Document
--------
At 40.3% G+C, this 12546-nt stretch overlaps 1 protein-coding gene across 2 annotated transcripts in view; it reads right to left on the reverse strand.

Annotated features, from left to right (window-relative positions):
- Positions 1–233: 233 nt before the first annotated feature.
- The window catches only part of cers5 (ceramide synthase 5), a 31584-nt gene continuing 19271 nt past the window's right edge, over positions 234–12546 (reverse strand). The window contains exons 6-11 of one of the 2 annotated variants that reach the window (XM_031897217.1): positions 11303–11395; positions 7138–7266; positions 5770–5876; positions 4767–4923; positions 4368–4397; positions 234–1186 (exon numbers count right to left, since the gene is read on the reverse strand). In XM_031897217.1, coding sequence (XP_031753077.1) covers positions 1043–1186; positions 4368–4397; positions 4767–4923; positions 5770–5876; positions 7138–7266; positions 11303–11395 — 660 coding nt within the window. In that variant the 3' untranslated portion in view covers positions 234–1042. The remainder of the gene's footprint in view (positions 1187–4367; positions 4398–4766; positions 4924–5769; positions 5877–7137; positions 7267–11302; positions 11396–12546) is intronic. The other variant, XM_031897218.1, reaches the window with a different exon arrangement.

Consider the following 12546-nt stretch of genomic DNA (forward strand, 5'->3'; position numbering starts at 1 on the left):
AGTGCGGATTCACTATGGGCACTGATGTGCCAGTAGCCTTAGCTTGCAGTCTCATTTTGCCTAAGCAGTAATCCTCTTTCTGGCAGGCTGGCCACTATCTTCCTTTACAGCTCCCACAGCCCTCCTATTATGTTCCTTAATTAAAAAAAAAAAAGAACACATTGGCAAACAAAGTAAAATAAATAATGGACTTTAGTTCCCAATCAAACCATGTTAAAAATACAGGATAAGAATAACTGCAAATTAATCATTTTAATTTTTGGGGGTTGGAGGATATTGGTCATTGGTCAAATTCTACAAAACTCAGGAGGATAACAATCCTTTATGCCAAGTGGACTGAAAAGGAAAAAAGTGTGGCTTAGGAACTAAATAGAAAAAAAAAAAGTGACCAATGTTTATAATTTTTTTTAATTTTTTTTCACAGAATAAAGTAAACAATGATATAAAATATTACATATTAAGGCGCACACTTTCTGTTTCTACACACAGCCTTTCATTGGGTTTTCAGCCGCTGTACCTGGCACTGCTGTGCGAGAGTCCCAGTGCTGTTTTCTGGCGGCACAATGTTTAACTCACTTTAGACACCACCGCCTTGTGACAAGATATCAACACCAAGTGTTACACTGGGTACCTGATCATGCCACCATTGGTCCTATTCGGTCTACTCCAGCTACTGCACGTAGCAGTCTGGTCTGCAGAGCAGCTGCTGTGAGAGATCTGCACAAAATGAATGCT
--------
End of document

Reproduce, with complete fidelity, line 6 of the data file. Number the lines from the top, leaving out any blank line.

AGTGCGGATTCACTATGGGCACTGATGTGCCAGTAGCCTTAGCTTGCAGTCTCATTTTGCCTAAGCAGTAATCCTCTTTCTGGCAGGCTGGCCACTATCTTCCTTTACAGCTCCCACAGCCCTCCTATTATGTTCCTTAATTAAAAAAAAAAAAGAACACATTGGCAAACAAAGTAAAATAAATAATGGACTTTAGTTCCCAATCAAACCATGTTAAAAATACAGGATAAGAATAACTGCAAATTAATCATTTTAATTTTTGGGGGTTGGAGGATATTGGTCATTGGTCAAATTCTACAAAACTCAGGAGGATAACAATCCTTTATGCCAAGTGGACTGAAAAGGAAAAAAGTGTGGCTTAGGAACTAAATAGAAAAAAAAAAAGTGACCAATGTTTATAATTTTTTTTAATTTTTTTTCACAGAATAAAGTAAACAATGATATAAAATATTACATATTAAGGCGCACACTTTCTGTTTCTACACACAGCCTTTCATTGGGTTTTCAGCCGCTGTACCTGGCACTGCTGTGCGAGAGTCCCAGTGCTGTTTTCTGGCGGCACAATGTTTAACTCACTTTAGACACCACCGCCTTGTGACAAGATATCAACACCAAGTGTTACACTGGGTACCTGATCATGCCACCATTGGTCCTATTCGGTCTACTCCAGCTACTGCACGTAGCAGTCTGGTCTGCAGAGCAGCTGCTGTGAGAGATCTGCACAAAATGAATGCT